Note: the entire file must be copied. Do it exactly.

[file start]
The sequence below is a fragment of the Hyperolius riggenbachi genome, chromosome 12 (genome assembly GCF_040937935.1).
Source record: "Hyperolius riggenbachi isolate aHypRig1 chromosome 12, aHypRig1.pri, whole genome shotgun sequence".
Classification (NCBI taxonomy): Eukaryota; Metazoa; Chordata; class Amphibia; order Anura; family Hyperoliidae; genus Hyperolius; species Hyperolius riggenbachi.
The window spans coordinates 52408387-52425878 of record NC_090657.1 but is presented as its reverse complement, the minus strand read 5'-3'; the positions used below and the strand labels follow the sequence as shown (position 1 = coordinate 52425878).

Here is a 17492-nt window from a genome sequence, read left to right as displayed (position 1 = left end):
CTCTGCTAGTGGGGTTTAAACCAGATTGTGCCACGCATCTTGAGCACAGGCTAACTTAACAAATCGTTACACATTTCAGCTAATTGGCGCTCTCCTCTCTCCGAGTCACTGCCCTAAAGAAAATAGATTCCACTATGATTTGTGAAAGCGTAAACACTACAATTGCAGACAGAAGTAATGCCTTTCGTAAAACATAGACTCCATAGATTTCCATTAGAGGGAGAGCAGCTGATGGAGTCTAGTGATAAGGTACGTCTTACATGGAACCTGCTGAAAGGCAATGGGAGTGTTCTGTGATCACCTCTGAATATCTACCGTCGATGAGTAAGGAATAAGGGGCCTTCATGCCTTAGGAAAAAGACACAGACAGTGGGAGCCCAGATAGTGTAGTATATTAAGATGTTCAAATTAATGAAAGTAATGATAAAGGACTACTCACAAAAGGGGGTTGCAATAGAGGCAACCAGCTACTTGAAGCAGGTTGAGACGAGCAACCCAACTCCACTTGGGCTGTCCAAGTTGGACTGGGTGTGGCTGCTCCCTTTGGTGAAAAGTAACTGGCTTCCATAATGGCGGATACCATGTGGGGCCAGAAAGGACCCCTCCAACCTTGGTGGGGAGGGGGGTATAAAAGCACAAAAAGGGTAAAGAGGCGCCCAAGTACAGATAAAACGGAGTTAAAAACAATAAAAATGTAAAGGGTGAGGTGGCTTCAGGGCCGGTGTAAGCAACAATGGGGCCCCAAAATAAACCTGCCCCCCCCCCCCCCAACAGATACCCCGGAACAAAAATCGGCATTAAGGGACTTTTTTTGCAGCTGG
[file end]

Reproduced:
The sequence below is a fragment of the Hyperolius riggenbachi genome, chromosome 12 (genome assembly GCF_040937935.1).
Source record: "Hyperolius riggenbachi isolate aHypRig1 chromosome 12, aHypRig1.pri, whole genome shotgun sequence".
Classification (NCBI taxonomy): Eukaryota; Metazoa; Chordata; class Amphibia; order Anura; family Hyperoliidae; genus Hyperolius; species Hyperolius riggenbachi.
The window spans coordinates 52408387-52425878 of record NC_090657.1 but is presented as its reverse complement, the minus strand read 5'-3'; the positions used below and the strand labels follow the sequence as shown (position 1 = coordinate 52425878).

Here is a 17492-nt window from a genome sequence, read left to right as displayed (position 1 = left end):
CTCTGCTAGTGGGGTTTAAACCAGATTGTGCCACGCATCTTGAGCACAGGCTAACTTAACAAATCGTTACACATTTCAGCTAATTGGCGCTCTCCTCTCTCCGAGTCACTGCCCTAAAGAAAATAGATTCCACTATGATTTGTGAAAGCGTAAACACTACAATTGCAGACAGAAGTAATGCCTTTCGTAAAACATAGACTCCATAGATTTCCATTAGAGGGAGAGCAGCTGATGGAGTCTAGTGATAAGGTACGTCTTACATGGAACCTGCTGAAAGGCAATGGGAGTGTTCTGTGATCACCTCTGAATATCTACCGTCGATGAGTAAGGAATAAGGGGCCTTCATGCCTTAGGAAAAAGACACAGACAGTGGGAGCCCAGATAGTGTAGTATATTAAGATGTTCAAATTAATGAAAGTAATGATAAAGGACTACTCACAAAAGGGGGTTGCAATAGAGGCAACCAGCTACTTGAAGCAGGTTGAGACGAGCAACCCAACTCCACTTGGGCTGTCCAAGTTGGACTGGGTGTGGCTGCTCCCTTTGGTGAAAAGTAACTGGCTTCCATAATGGCGGATACCATGTGGGGCCAGAAAGGACCCCTCCAACCTTGGTGGGGAGGGGGGTATAAAAGCACAAAAAGGGTAAAGAGGCGCCCAAGTACAGATAAAACGGAGTTAAAAACAATAAAAATGTAAAGGGTGAGGTGGCTTCAGGGCCGGTGTAAGCAACAATGGGGCCCCAAAATAAACCTGCCCCCCCCCCCCCCAACAGATACCCCGGAACAAAAATCGGCATTAAGGGACTTTTTTTGCAGCTGG